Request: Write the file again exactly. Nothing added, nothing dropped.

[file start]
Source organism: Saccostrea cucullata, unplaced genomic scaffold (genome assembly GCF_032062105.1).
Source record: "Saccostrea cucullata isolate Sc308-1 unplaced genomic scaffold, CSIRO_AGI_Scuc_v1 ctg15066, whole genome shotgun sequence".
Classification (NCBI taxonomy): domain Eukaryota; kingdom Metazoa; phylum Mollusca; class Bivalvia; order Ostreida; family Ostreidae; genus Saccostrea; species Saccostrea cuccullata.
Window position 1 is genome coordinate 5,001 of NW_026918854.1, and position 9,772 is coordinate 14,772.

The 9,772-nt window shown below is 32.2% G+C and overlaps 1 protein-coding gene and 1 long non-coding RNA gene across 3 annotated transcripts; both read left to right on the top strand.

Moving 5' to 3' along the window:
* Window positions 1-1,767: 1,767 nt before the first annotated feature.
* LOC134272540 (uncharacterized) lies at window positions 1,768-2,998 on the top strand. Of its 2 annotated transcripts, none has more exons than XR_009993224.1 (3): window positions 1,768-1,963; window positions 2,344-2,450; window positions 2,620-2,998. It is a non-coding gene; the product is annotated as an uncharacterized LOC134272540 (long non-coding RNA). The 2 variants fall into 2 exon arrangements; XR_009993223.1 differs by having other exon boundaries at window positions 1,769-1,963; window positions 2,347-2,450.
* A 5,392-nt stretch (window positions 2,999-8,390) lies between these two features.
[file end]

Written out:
Source organism: Saccostrea cucullata, unplaced genomic scaffold (genome assembly GCF_032062105.1).
Source record: "Saccostrea cucullata isolate Sc308-1 unplaced genomic scaffold, CSIRO_AGI_Scuc_v1 ctg15066, whole genome shotgun sequence".
Classification (NCBI taxonomy): domain Eukaryota; kingdom Metazoa; phylum Mollusca; class Bivalvia; order Ostreida; family Ostreidae; genus Saccostrea; species Saccostrea cuccullata.
Window position 1 is genome coordinate 5,001 of NW_026918854.1, and position 9,772 is coordinate 14,772.

The 9,772-nt window shown below is 32.2% G+C and overlaps 1 protein-coding gene and 1 long non-coding RNA gene across 3 annotated transcripts; both read left to right on the top strand.

Moving 5' to 3' along the window:
* Window positions 1-1,767: 1,767 nt before the first annotated feature.
* LOC134272540 (uncharacterized) lies at window positions 1,768-2,998 on the top strand. Of its 2 annotated transcripts, none has more exons than XR_009993224.1 (3): window positions 1,768-1,963; window positions 2,344-2,450; window positions 2,620-2,998. It is a non-coding gene; the product is annotated as an uncharacterized LOC134272540 (long non-coding RNA). The 2 variants fall into 2 exon arrangements; XR_009993223.1 differs by having other exon boundaries at window positions 1,769-1,963; window positions 2,347-2,450.
* A 5,392-nt stretch (window positions 2,999-8,390) lies between these two features.